template <class type> void add (type *object)
{
refrences.push_back(object);
}
// ...
stuff.add <d1>(new d1(9));



Then you'll be free from that "dangling pointer syndrome" :)

HTH

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Quote:
Original post by Toolmaker

std::vector<Base *> Objects;
Ship theShip;
Car theCar;
Objects.push_back((Base*) &theShip);
Objects.push_back((Base*) &theCar);



You don't need to cast derived types.

Quote:
Original post by Toolmaker
Car *ptr = (Car *)Objects[0]; // Get the ship
ptr->Write(); // Outputs "I'm a ship"


And since Base is a polymorphic type, you can polymophically call write so there is no need for that so this is fine:


Objects[0]->Write();


Oh and thanks to who ever ranked me down for stating a fact about the problem with that "add" function of ekrax.

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woah it wasnt intentional to not use new, it is by accident that i didnt use new.

this is why i used a destructor to delete everything i initialized.

Quote:

looks like your code works using some kind of magic here... Very strange...


this is magic, how the hell did this comple? im using borland command line compiler v5 mayeb they have a magic 'fix stupid programming errors' programmed into their compiler ...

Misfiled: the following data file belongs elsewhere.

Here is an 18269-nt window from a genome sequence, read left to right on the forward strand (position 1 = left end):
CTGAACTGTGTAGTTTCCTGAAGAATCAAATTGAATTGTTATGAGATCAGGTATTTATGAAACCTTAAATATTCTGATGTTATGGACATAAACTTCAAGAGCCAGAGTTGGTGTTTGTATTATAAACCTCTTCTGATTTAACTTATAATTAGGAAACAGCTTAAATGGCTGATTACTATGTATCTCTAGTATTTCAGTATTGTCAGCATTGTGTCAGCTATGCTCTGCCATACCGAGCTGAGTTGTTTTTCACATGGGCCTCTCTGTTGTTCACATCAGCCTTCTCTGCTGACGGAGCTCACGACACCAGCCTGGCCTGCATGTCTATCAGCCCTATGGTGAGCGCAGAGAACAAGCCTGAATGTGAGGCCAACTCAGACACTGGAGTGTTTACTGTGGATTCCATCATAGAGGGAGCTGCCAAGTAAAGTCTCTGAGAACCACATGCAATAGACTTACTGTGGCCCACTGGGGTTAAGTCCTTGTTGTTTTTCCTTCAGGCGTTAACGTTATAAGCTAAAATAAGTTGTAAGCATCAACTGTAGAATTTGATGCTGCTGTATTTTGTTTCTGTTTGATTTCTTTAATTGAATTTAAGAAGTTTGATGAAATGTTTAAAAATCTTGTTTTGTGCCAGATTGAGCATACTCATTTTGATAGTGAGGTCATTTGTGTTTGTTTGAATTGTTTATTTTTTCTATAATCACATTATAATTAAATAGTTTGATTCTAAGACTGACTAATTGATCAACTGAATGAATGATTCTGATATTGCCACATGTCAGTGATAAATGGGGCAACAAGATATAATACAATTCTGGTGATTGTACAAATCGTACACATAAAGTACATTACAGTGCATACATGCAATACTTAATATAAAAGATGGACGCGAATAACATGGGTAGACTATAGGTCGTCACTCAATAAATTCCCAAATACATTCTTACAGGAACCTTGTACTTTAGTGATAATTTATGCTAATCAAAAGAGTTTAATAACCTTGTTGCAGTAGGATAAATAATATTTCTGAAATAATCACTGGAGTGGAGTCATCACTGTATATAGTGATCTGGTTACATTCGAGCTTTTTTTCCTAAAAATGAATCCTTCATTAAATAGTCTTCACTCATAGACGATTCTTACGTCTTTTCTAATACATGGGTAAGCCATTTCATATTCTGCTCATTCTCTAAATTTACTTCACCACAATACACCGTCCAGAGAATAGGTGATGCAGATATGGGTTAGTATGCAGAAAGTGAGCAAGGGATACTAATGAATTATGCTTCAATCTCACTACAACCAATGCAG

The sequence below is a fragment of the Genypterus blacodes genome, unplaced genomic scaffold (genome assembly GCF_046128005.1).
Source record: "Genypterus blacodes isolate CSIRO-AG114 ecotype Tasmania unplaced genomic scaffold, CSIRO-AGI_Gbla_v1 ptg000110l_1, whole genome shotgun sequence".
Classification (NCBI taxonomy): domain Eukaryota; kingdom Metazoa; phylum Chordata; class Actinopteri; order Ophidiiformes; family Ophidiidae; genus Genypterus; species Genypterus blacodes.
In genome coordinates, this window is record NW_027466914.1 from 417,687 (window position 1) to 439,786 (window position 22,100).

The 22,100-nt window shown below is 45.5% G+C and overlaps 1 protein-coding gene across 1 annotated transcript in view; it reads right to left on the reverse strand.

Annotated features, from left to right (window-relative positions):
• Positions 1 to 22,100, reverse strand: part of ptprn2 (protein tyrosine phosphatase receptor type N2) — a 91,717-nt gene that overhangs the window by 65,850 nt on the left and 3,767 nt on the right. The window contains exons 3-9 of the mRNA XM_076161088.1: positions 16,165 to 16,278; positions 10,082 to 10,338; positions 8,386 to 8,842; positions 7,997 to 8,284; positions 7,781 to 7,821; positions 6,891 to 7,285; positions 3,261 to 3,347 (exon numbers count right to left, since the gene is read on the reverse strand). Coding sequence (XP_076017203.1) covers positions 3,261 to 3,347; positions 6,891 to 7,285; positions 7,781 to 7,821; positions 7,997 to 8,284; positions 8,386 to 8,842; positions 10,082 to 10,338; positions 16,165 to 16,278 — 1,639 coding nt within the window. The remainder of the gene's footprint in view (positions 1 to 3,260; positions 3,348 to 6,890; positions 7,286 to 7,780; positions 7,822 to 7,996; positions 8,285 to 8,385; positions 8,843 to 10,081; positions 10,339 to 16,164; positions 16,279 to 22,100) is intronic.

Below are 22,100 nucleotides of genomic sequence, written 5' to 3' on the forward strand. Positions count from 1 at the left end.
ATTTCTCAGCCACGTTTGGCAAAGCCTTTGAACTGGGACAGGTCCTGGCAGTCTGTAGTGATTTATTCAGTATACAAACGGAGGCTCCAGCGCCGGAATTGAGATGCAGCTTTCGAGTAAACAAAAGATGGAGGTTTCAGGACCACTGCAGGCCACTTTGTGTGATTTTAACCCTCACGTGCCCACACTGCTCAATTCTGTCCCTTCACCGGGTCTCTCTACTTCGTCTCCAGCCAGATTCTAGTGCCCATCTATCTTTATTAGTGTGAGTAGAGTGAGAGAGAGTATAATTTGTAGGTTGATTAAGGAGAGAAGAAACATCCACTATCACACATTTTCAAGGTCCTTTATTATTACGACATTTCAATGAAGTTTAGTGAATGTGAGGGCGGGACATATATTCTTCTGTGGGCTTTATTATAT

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Just thinking about such code as this:


template <class type> void add (type object)
{
type *p = new type(object);
refrences.push_back (p);
}


or


template <class type> void add (type *object)
{
refrences.push_back(object);
}
// ...
stuff.add <d1>(new d1(9));


Is abit redundant as you only wont to add sub-types of "base" by writing a template function your saying any related or unrelated type can be added.

This is all you need to add all sub-types of base:


void add(base& b) {
references.push_back(&b);
}


or

void add(base* b) {
references.push_back(b);
}

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Quote:
Original post by snk_kid

void add(base& b) {
references.push_back(&b);
}


or

void add(base* b) {
references.push_back(b);
}



Or even better use the virtual copy constructor idiom and do this:


void add(const base& b) {
references.push_back(b.clone());
}

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that would make more sense to do it that way, but i cant get it to work.

void add (base *object)
{
base *p = new base;
*p = object;
refrences.push_back (&p);
}

doesnt work if i use something like ...
stuff.add (d1 (9));

it wont compile, says i cant create an instance of a base class type here ... but i can use new when it is a template function.